The aim of the exhibition, curated by Prof. Bernard Aikema, is to present the great figure of Albrecht Dürer for the very first time not only to the Milanese public, but also to Italian and international audiences. Losingmyhair couldn’t miss this very special occasion and just like the painter has flown to Italy!
Dürer visited Italy – Venice and probably Bologna – once or maybe twice. His engagement with Italian art and ideas sums up one of the most sublime episodes of the visual culture of the European Renaissance, which arose in the exchange between the German world (not limited to Dürer) and northern Italy between the late fifteenth and early sixteenth centuries.
These relationships are illustrated in the exhibition through a series of comparisons between Dürer’s pictorial and graphic works and highly significant works from northern Italy and the Po Valley – some known and others rarely seen – by artists ranging from Solario to Bartolomeo Veneto, Mantegna, Giovanni Bellini, Lorenzo Lotto, Giorgione and many others.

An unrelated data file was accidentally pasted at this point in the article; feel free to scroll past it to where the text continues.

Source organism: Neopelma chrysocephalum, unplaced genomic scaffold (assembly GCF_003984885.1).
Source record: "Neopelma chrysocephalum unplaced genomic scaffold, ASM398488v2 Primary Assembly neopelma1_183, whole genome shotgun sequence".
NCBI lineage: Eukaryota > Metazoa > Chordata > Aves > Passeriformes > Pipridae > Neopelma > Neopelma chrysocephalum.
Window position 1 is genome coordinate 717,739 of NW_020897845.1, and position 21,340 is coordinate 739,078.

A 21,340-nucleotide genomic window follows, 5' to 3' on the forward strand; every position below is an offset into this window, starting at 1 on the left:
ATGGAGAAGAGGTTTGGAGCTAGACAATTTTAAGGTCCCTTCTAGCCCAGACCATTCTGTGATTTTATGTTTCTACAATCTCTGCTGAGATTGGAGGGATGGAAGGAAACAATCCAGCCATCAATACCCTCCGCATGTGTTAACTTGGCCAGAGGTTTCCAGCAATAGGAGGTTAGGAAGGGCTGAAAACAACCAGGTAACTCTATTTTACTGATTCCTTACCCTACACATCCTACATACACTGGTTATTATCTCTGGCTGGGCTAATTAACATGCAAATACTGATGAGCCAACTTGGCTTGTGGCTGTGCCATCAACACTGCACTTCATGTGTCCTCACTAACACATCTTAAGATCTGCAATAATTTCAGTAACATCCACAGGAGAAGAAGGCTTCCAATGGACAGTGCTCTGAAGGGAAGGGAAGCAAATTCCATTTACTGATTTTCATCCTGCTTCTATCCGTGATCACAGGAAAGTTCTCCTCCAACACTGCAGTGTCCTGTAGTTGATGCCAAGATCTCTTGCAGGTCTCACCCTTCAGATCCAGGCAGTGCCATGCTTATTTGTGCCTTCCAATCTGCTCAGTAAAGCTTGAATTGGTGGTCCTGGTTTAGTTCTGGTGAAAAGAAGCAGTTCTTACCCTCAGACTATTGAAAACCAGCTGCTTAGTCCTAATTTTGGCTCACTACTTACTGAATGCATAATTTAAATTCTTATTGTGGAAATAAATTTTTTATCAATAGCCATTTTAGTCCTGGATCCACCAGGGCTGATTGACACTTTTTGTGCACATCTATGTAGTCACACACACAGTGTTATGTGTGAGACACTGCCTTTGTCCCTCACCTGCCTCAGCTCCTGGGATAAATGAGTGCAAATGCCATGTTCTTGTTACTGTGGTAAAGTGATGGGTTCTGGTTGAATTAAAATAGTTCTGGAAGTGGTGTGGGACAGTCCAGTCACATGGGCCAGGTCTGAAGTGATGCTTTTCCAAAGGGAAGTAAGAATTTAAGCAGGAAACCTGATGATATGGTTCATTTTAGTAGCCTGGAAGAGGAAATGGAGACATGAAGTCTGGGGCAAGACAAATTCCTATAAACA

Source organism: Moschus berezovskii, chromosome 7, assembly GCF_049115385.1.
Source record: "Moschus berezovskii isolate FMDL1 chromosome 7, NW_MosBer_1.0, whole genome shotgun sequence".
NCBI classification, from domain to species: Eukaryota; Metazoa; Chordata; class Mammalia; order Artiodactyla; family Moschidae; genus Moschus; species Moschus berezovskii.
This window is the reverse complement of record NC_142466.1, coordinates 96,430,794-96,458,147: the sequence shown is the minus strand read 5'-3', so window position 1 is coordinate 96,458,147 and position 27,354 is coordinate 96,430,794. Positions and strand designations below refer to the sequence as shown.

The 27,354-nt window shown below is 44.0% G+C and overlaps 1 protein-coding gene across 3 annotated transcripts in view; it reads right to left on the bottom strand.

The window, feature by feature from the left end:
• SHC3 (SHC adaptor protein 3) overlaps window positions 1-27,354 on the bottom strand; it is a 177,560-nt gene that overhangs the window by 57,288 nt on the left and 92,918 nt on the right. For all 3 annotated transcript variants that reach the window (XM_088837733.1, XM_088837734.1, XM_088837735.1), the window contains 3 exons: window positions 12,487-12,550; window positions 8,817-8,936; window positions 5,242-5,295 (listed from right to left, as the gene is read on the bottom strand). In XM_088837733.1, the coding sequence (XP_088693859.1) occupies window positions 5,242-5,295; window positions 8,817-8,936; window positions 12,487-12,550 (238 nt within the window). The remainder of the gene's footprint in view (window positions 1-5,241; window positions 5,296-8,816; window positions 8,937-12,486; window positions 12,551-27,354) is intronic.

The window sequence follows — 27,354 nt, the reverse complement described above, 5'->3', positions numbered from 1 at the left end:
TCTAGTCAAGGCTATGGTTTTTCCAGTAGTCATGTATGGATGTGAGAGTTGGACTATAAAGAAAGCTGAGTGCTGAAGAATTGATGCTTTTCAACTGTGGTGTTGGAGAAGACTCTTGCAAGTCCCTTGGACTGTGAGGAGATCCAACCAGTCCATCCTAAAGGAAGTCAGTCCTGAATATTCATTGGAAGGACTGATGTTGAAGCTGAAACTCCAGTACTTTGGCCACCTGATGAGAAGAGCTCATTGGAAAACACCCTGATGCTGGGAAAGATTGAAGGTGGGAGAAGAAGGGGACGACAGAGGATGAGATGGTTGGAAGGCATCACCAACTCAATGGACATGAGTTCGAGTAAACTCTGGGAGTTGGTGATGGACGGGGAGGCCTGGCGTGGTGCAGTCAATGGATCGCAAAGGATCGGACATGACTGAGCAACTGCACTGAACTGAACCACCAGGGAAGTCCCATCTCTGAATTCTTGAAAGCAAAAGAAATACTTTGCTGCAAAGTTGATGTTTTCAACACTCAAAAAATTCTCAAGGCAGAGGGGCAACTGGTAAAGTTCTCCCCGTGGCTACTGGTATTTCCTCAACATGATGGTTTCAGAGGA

Among them, three works by Leonardo da Vinci, the Saint Jerome from the Vatican Museums and two breathtaking drawings, one of which owned by Her Majesty the Queen and normally kept away from public view at Windsor Castle.
Worthwhile flying to the land where lemons grow…